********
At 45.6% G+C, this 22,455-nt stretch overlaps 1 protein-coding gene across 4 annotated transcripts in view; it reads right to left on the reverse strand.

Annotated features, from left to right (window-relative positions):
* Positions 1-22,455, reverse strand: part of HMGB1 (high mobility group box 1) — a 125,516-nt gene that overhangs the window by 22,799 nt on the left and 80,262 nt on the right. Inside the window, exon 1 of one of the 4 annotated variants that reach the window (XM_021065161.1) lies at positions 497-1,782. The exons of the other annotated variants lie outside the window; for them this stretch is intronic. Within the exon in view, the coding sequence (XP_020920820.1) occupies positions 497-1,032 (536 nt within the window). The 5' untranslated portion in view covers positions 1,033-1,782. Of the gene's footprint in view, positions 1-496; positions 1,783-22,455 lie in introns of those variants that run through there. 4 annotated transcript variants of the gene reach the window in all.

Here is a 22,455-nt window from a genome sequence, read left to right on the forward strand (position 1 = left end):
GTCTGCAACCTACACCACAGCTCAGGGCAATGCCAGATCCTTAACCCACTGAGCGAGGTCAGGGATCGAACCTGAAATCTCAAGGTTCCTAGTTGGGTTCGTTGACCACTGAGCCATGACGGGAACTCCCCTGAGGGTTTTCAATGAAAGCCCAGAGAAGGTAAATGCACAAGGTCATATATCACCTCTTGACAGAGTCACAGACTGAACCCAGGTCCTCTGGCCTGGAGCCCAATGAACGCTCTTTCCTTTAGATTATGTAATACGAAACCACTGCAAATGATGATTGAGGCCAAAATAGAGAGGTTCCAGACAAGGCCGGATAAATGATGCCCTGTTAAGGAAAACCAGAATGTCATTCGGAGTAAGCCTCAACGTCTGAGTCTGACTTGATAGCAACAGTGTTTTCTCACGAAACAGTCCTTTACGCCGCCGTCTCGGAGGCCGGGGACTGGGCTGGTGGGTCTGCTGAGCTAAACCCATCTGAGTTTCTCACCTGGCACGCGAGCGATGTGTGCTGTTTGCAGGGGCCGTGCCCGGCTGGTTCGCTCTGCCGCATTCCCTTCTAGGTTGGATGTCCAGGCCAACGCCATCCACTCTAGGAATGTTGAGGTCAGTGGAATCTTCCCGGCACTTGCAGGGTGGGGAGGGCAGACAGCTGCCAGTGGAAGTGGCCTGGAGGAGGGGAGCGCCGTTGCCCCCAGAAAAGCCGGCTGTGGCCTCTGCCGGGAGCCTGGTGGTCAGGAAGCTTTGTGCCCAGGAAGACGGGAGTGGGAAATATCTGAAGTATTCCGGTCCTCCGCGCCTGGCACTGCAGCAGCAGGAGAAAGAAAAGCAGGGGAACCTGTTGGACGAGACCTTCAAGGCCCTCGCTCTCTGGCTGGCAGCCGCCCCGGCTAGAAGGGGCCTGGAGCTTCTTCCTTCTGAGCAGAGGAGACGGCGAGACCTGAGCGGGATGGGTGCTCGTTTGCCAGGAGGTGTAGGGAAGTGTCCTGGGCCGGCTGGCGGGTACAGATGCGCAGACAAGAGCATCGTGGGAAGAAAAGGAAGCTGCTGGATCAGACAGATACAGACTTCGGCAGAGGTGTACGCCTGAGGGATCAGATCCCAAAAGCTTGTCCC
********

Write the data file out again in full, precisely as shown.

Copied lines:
At 45.6% G+C, this 22,455-nt stretch overlaps 1 protein-coding gene across 4 annotated transcripts in view; it reads right to left on the reverse strand.

Annotated features, from left to right (window-relative positions):
* Positions 1-22,455, reverse strand: part of HMGB1 (high mobility group box 1) — a 125,516-nt gene that overhangs the window by 22,799 nt on the left and 80,262 nt on the right. Inside the window, exon 1 of one of the 4 annotated variants that reach the window (XM_021065161.1) lies at positions 497-1,782. The exons of the other annotated variants lie outside the window; for them this stretch is intronic. Within the exon in view, the coding sequence (XP_020920820.1) occupies positions 497-1,032 (536 nt within the window). The 5' untranslated portion in view covers positions 1,033-1,782. Of the gene's footprint in view, positions 1-496; positions 1,783-22,455 lie in introns of those variants that run through there. 4 annotated transcript variants of the gene reach the window in all.

Here is a 22,455-nt window from a genome sequence, read left to right on the forward strand (position 1 = left end):
GTCTGCAACCTACACCACAGCTCAGGGCAATGCCAGATCCTTAACCCACTGAGCGAGGTCAGGGATCGAACCTGAAATCTCAAGGTTCCTAGTTGGGTTCGTTGACCACTGAGCCATGACGGGAACTCCCCTGAGGGTTTTCAATGAAAGCCCAGAGAAGGTAAATGCACAAGGTCATATATCACCTCTTGACAGAGTCACAGACTGAACCCAGGTCCTCTGGCCTGGAGCCCAATGAACGCTCTTTCCTTTAGATTATGTAATACGAAACCACTGCAAATGATGATTGAGGCCAAAATAGAGAGGTTCCAGACAAGGCCGGATAAATGATGCCCTGTTAAGGAAAACCAGAATGTCATTCGGAGTAAGCCTCAACGTCTGAGTCTGACTTGATAGCAACAGTGTTTTCTCACGAAACAGTCCTTTACGCCGCCGTCTCGGAGGCCGGGGACTGGGCTGGTGGGTCTGCTGAGCTAAACCCATCTGAGTTTCTCACCTGGCACGCGAGCGATGTGTGCTGTTTGCAGGGGCCGTGCCCGGCTGGTTCGCTCTGCCGCATTCCCTTCTAGGTTGGATGTCCAGGCCAACGCCATCCACTCTAGGAATGTTGAGGTCAGTGGAATCTTCCCGGCACTTGCAGGGTGGGGAGGGCAGACAGCTGCCAGTGGAAGTGGCCTGGAGGAGGGGAGCGCCGTTGCCCCCAGAAAAGCCGGCTGTGGCCTCTGCCGGGAGCCTGGTGGTCAGGAAGCTTTGTGCCCAGGAAGACGGGAGTGGGAAATATCTGAAGTATTCCGGTCCTCCGCGCCTGGCACTGCAGCAGCAGGAGAAAGAAAAGCAGGGGAACCTGTTGGACGAGACCTTCAAGGCCCTCGCTCTCTGGCTGGCAGCCGCCCCGGCTAGAAGGGGCCTGGAGCTTCTTCCTTCTGAGCAGAGGAGACGGCGAGACCTGAGCGGGATGGGTGCTCGTTTGCCAGGAGGTGTAGGGAAGTGTCCTGGGCCGGCTGGCGGGTACAGATGCGCAGACAAGAGCATCGTGGGAAGAAAAGGAAGCTGCTGGATCAGACAGATACAGACTTCGGCAGAGGTGTACGCCTGAGGGATCAGATCCCAAAAGCTTGTCCC